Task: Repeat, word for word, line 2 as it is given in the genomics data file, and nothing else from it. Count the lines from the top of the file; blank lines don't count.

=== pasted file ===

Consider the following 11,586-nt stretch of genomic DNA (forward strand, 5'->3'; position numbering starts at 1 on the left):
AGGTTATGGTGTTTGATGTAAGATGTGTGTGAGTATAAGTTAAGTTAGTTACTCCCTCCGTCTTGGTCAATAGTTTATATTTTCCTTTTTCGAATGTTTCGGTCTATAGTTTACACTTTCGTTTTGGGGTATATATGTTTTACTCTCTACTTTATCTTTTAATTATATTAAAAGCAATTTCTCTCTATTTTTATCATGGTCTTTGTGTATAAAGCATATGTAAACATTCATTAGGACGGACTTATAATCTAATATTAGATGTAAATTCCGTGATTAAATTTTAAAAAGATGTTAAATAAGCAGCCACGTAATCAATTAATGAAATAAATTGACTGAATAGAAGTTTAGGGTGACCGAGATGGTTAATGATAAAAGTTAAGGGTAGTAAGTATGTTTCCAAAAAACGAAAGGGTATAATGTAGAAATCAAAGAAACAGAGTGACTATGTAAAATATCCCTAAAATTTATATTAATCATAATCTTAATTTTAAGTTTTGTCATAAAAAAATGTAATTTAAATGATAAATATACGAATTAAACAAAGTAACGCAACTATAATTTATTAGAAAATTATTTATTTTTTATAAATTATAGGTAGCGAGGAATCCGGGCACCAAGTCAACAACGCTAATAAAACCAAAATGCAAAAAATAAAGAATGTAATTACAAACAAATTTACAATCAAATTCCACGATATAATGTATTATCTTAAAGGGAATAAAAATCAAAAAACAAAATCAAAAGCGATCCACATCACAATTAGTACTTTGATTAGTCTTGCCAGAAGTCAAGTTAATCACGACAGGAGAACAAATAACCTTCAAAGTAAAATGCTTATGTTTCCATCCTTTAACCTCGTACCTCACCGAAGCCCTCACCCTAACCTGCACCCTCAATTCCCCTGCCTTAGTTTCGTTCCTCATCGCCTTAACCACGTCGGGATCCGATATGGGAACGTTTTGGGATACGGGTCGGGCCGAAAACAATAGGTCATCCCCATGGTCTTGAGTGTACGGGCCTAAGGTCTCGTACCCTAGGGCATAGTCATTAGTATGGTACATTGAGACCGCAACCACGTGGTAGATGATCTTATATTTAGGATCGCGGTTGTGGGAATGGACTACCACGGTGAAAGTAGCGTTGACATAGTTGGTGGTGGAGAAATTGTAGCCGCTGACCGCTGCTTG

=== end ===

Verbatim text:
AGGTTATGGTGTTTGATGTAAGATGTGTGTGAGTATAAGTTAAGTTAGTTACTCCCTCCGTCTTGGTCAATAGTTTATATTTTCCTTTTTCGAATGTTTCGGTCTATAGTTTACACTTTCGTTTTGGGGTATATATGTTTTACTCTCTACTTTATCTTTTAATTATATTAAAAGCAATTTCTCTCTATTTTTATCATGGTCTTTGTGTATAAAGCATATGTAAACATTCATTAGGACGGACTTATAATCTAATATTAGATGTAAATTCCGTGATTAAATTTTAAAAAGATGTTAAATAAGCAGCCACGTAATCAATTAATGAAATAAATTGACTGAATAGAAGTTTAGGGTGACCGAGATGGTTAATGATAAAAGTTAAGGGTAGTAAGTATGTTTCCAAAAAACGAAAGGGTATAATGTAGAAATCAAAGAAACAGAGTGACTATGTAAAATATCCCTAAAATTTATATTAATCATAATCTTAATTTTAAGTTTTGTCATAAAAAAATGTAATTTAAATGATAAATATACGAATTAAACAAAGTAACGCAACTATAATTTATTAGAAAATTATTTATTTTTTATAAATTATAGGTAGCGAGGAATCCGGGCACCAAGTCAACAACGCTAATAAAACCAAAATGCAAAAAATAAAGAATGTAATTACAAACAAATTTACAATCAAATTCCACGATATAATGTATTATCTTAAAGGGAATAAAAATCAAAAAACAAAATCAAAAGCGATCCACATCACAATTAGTACTTTGATTAGTCTTGCCAGAAGTCAAGTTAATCACGACAGGAGAACAAATAACCTTCAAAGTAAAATGCTTATGTTTCCATCCTTTAACCTCGTACCTCACCGAAGCCCTCACCCTAACCTGCACCCTCAATTCCCCTGCCTTAGTTTCGTTCCTCATCGCCTTAACCACGTCGGGATCCGATATGGGAACGTTTTGGGATACGGGTCGGGCCGAAAACAATAGGTCATCCCCATGGTCTTGAGTGTACGGGCCTAAGGTCTCGTACCCTAGGGCATAGTCATTAGTATGGTACATTGAGACCGCAACCACGTGGTAGATGATCTTATATTTAGGATCGCGGTTGTGGGAATGGACTACCACGGTGAAAGTAGCGTTGACATAGTTGGTGGTGGAGAAATTGTAGCCGCTGACCGCTGCTTG